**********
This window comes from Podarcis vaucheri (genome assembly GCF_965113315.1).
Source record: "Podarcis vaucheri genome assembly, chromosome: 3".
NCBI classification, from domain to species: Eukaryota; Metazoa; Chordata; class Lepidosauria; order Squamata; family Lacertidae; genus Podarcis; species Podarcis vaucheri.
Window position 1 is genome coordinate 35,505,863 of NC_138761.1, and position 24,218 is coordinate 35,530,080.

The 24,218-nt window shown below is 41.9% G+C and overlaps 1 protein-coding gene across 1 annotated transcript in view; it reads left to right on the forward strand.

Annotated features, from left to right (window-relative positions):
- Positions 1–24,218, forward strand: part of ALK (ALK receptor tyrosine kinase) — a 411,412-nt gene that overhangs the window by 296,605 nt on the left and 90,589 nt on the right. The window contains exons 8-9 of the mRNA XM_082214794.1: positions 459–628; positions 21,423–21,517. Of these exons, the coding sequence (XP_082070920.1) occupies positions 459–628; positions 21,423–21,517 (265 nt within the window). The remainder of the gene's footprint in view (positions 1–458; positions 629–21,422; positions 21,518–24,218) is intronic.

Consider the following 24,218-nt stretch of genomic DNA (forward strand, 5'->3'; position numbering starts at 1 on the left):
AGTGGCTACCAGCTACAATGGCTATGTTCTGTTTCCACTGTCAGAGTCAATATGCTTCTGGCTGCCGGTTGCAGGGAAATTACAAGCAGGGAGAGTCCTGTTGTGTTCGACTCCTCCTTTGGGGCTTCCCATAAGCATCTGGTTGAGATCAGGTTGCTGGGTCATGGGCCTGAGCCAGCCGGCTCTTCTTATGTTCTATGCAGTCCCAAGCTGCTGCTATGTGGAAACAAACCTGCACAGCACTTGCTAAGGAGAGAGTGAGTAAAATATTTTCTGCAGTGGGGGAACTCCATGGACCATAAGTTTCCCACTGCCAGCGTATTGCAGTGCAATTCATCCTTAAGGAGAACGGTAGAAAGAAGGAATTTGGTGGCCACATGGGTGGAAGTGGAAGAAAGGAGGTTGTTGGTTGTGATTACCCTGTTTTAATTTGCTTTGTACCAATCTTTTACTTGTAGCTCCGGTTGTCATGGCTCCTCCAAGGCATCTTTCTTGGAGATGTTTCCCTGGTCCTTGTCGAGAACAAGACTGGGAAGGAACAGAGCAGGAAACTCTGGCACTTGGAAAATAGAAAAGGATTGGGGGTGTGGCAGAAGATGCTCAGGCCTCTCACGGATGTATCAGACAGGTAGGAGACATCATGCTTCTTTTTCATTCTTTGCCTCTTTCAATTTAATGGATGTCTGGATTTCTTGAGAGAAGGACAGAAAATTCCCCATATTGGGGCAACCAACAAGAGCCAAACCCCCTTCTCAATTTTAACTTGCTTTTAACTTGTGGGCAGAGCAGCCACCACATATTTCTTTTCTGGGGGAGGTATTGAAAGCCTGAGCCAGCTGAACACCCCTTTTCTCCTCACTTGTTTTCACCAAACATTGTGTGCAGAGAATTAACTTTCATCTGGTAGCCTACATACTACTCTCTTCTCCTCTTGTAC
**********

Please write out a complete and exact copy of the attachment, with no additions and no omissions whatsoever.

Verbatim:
This window comes from Podarcis vaucheri (genome assembly GCF_965113315.1).
Source record: "Podarcis vaucheri genome assembly, chromosome: 3".
NCBI classification, from domain to species: Eukaryota; Metazoa; Chordata; class Lepidosauria; order Squamata; family Lacertidae; genus Podarcis; species Podarcis vaucheri.
Window position 1 is genome coordinate 35,505,863 of NC_138761.1, and position 24,218 is coordinate 35,530,080.

The 24,218-nt window shown below is 41.9% G+C and overlaps 1 protein-coding gene across 1 annotated transcript in view; it reads left to right on the forward strand.

Annotated features, from left to right (window-relative positions):
- Positions 1–24,218, forward strand: part of ALK (ALK receptor tyrosine kinase) — a 411,412-nt gene that overhangs the window by 296,605 nt on the left and 90,589 nt on the right. The window contains exons 8-9 of the mRNA XM_082214794.1: positions 459–628; positions 21,423–21,517. Of these exons, the coding sequence (XP_082070920.1) occupies positions 459–628; positions 21,423–21,517 (265 nt within the window). The remainder of the gene's footprint in view (positions 1–458; positions 629–21,422; positions 21,518–24,218) is intronic.

Consider the following 24,218-nt stretch of genomic DNA (forward strand, 5'->3'; position numbering starts at 1 on the left):
AGTGGCTACCAGCTACAATGGCTATGTTCTGTTTCCACTGTCAGAGTCAATATGCTTCTGGCTGCCGGTTGCAGGGAAATTACAAGCAGGGAGAGTCCTGTTGTGTTCGACTCCTCCTTTGGGGCTTCCCATAAGCATCTGGTTGAGATCAGGTTGCTGGGTCATGGGCCTGAGCCAGCCGGCTCTTCTTATGTTCTATGCAGTCCCAAGCTGCTGCTATGTGGAAACAAACCTGCACAGCACTTGCTAAGGAGAGAGTGAGTAAAATATTTTCTGCAGTGGGGGAACTCCATGGACCATAAGTTTCCCACTGCCAGCGTATTGCAGTGCAATTCATCCTTAAGGAGAACGGTAGAAAGAAGGAATTTGGTGGCCACATGGGTGGAAGTGGAAGAAAGGAGGTTGTTGGTTGTGATTACCCTGTTTTAATTTGCTTTGTACCAATCTTTTACTTGTAGCTCCGGTTGTCATGGCTCCTCCAAGGCATCTTTCTTGGAGATGTTTCCCTGGTCCTTGTCGAGAACAAGACTGGGAAGGAACAGAGCAGGAAACTCTGGCACTTGGAAAATAGAAAAGGATTGGGGGTGTGGCAGAAGATGCTCAGGCCTCTCACGGATGTATCAGACAGGTAGGAGACATCATGCTTCTTTTTCATTCTTTGCCTCTTTCAATTTAATGGATGTCTGGATTTCTTGAGAGAAGGACAGAAAATTCCCCATATTGGGGCAACCAACAAGAGCCAAACCCCCTTCTCAATTTTAACTTGCTTTTAACTTGTGGGCAGAGCAGCCACCACATATTTCTTTTCTGGGGGAGGTATTGAAAGCCTGAGCCAGCTGAACACCCCTTTTCTCCTCACTTGTTTTCACCAAACATTGTGTGCAGAGAATTAACTTTCATCTGGTAGCCTACATACTACTCTCTTCTCCTCTTGTAC